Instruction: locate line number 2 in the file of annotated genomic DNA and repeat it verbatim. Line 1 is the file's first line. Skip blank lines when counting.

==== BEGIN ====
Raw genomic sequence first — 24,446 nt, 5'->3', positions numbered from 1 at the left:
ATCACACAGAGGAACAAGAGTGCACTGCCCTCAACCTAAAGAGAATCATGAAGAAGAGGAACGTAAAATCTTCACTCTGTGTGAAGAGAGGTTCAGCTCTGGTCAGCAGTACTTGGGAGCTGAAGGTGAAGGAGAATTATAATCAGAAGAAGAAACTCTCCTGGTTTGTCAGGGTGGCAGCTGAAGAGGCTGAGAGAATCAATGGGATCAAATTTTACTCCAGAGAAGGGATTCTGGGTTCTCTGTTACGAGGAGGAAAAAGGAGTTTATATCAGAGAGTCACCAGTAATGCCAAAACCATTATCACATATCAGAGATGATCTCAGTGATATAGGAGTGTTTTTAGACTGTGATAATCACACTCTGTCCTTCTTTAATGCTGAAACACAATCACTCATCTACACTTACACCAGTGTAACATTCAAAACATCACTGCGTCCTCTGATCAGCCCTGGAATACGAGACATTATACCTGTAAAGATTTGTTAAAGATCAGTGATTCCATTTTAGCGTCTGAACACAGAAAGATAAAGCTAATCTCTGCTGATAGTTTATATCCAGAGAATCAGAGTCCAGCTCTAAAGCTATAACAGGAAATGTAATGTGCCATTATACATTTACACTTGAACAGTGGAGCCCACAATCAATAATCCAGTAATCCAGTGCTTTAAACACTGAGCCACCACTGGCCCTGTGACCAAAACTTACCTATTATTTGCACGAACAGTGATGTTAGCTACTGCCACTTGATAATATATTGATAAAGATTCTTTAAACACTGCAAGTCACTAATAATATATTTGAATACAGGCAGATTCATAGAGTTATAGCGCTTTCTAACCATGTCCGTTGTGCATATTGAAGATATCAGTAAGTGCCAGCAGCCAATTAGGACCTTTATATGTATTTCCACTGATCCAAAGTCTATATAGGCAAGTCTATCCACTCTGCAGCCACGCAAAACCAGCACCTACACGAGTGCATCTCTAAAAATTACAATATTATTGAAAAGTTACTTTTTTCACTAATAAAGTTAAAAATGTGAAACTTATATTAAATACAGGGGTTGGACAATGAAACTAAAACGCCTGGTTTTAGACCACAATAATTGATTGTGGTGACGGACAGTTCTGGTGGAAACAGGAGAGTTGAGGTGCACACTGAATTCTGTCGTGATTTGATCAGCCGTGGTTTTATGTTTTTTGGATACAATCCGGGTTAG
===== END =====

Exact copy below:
ATCACACAGAGGAACAAGAGTGCACTGCCCTCAACCTAAAGAGAATCATGAAGAAGAGGAACGTAAAATCTTCACTCTGTGTGAAGAGAGGTTCAGCTCTGGTCAGCAGTACTTGGGAGCTGAAGGTGAAGGAGAATTATAATCAGAAGAAGAAACTCTCCTGGTTTGTCAGGGTGGCAGCTGAAGAGGCTGAGAGAATCAATGGGATCAAATTTTACTCCAGAGAAGGGATTCTGGGTTCTCTGTTACGAGGAGGAAAAAGGAGTTTATATCAGAGAGTCACCAGTAATGCCAAAACCATTATCACATATCAGAGATGATCTCAGTGATATAGGAGTGTTTTTAGACTGTGATAATCACACTCTGTCCTTCTTTAATGCTGAAACACAATCACTCATCTACACTTACACCAGTGTAACATTCAAAACATCACTGCGTCCTCTGATCAGCCCTGGAATACGAGACATTATACCTGTAAAGATTTGTTAAAGATCAGTGATTCCATTTTAGCGTCTGAACACAGAAAGATAAAGCTAATCTCTGCTGATAGTTTATATCCAGAGAATCAGAGTCCAGCTCTAAAGCTATAACAGGAAATGTAATGTGCCATTATACATTTACACTTGAACAGTGGAGCCCACAATCAATAATCCAGTAATCCAGTGCTTTAAACACTGAGCCACCACTGGCCCTGTGACCAAAACTTACCTATTATTTGCACGAACAGTGATGTTAGCTACTGCCACTTGATAATATATTGATAAAGATTCTTTAAACACTGCAAGTCACTAATAATATATTTGAATACAGGCAGATTCATAGAGTTATAGCGCTTTCTAACCATGTCCGTTGTGCATATTGAAGATATCAGTAAGTGCCAGCAGCCAATTAGGACCTTTATATGTATTTCCACTGATCCAAAGTCTATATAGGCAAGTCTATCCACTCTGCAGCCACGCAAAACCAGCACCTACACGAGTGCATCTCTAAAAATTACAATATTATTGAAAAGTTACTTTTTTCACTAATAAAGTTAAAAATGTGAAACTTATATTAAATACAGGGGTTGGACAATGAAACTAAAACGCCTGGTTTTAGACCACAATAATTGATTGTGGTGACGGACAGTTCTGGTGGAAACAGGAGAGTTGAGGTGCACACTGAATTCTGTCGTGATTTGATCAGCCGTGGTTTTATGTTTTTTGGATACAATCCGGGTTAG